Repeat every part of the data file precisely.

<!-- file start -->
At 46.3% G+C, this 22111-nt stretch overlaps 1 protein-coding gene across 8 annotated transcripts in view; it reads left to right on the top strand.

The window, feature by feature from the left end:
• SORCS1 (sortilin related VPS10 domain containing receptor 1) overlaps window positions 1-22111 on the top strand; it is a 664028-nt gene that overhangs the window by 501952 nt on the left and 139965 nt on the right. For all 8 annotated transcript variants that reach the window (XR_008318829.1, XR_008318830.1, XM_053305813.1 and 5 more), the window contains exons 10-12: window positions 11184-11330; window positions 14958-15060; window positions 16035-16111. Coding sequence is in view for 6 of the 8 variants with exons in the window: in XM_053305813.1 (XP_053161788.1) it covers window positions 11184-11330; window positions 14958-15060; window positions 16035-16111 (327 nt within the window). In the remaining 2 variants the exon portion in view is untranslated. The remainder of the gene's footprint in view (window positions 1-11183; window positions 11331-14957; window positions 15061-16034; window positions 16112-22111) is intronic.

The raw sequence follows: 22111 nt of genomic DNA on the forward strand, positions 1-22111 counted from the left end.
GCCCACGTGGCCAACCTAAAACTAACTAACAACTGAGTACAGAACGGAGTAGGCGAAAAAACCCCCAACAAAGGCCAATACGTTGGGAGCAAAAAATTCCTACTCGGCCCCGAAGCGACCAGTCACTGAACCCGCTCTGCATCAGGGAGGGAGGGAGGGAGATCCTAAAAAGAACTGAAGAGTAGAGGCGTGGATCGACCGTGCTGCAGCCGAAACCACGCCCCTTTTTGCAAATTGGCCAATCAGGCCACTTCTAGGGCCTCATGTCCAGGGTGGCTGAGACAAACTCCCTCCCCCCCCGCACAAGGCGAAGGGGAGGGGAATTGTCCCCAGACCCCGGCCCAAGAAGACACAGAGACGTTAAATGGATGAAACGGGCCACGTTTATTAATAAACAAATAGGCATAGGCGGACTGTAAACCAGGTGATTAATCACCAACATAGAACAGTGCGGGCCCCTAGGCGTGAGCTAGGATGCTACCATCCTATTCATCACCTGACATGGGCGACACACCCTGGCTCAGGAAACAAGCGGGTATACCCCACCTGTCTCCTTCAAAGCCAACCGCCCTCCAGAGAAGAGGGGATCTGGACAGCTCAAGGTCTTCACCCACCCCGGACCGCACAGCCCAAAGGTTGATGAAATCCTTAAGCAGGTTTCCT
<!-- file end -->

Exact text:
At 46.3% G+C, this 22111-nt stretch overlaps 1 protein-coding gene across 8 annotated transcripts in view; it reads left to right on the top strand.

The window, feature by feature from the left end:
• SORCS1 (sortilin related VPS10 domain containing receptor 1) overlaps window positions 1-22111 on the top strand; it is a 664028-nt gene that overhangs the window by 501952 nt on the left and 139965 nt on the right. For all 8 annotated transcript variants that reach the window (XR_008318829.1, XR_008318830.1, XM_053305813.1 and 5 more), the window contains exons 10-12: window positions 11184-11330; window positions 14958-15060; window positions 16035-16111. Coding sequence is in view for 6 of the 8 variants with exons in the window: in XM_053305813.1 (XP_053161788.1) it covers window positions 11184-11330; window positions 14958-15060; window positions 16035-16111 (327 nt within the window). In the remaining 2 variants the exon portion in view is untranslated. The remainder of the gene's footprint in view (window positions 1-11183; window positions 11331-14957; window positions 15061-16034; window positions 16112-22111) is intronic.

The raw sequence follows: 22111 nt of genomic DNA on the forward strand, positions 1-22111 counted from the left end.
GCCCACGTGGCCAACCTAAAACTAACTAACAACTGAGTACAGAACGGAGTAGGCGAAAAAACCCCCAACAAAGGCCAATACGTTGGGAGCAAAAAATTCCTACTCGGCCCCGAAGCGACCAGTCACTGAACCCGCTCTGCATCAGGGAGGGAGGGAGGGAGATCCTAAAAAGAACTGAAGAGTAGAGGCGTGGATCGACCGTGCTGCAGCCGAAACCACGCCCCTTTTTGCAAATTGGCCAATCAGGCCACTTCTAGGGCCTCATGTCCAGGGTGGCTGAGACAAACTCCCTCCCCCCCCGCACAAGGCGAAGGGGAGGGGAATTGTCCCCAGACCCCGGCCCAAGAAGACACAGAGACGTTAAATGGATGAAACGGGCCACGTTTATTAATAAACAAATAGGCATAGGCGGACTGTAAACCAGGTGATTAATCACCAACATAGAACAGTGCGGGCCCCTAGGCGTGAGCTAGGATGCTACCATCCTATTCATCACCTGACATGGGCGACACACCCTGGCTCAGGAAACAAGCGGGTATACCCCACCTGTCTCCTTCAAAGCCAACCGCCCTCCAGAGAAGAGGGGATCTGGACAGCTCAAGGTCTTCACCCACCCCGGACCGCACAGCCCAAAGGTTGATGAAATCCTTAAGCAGGTTTCCT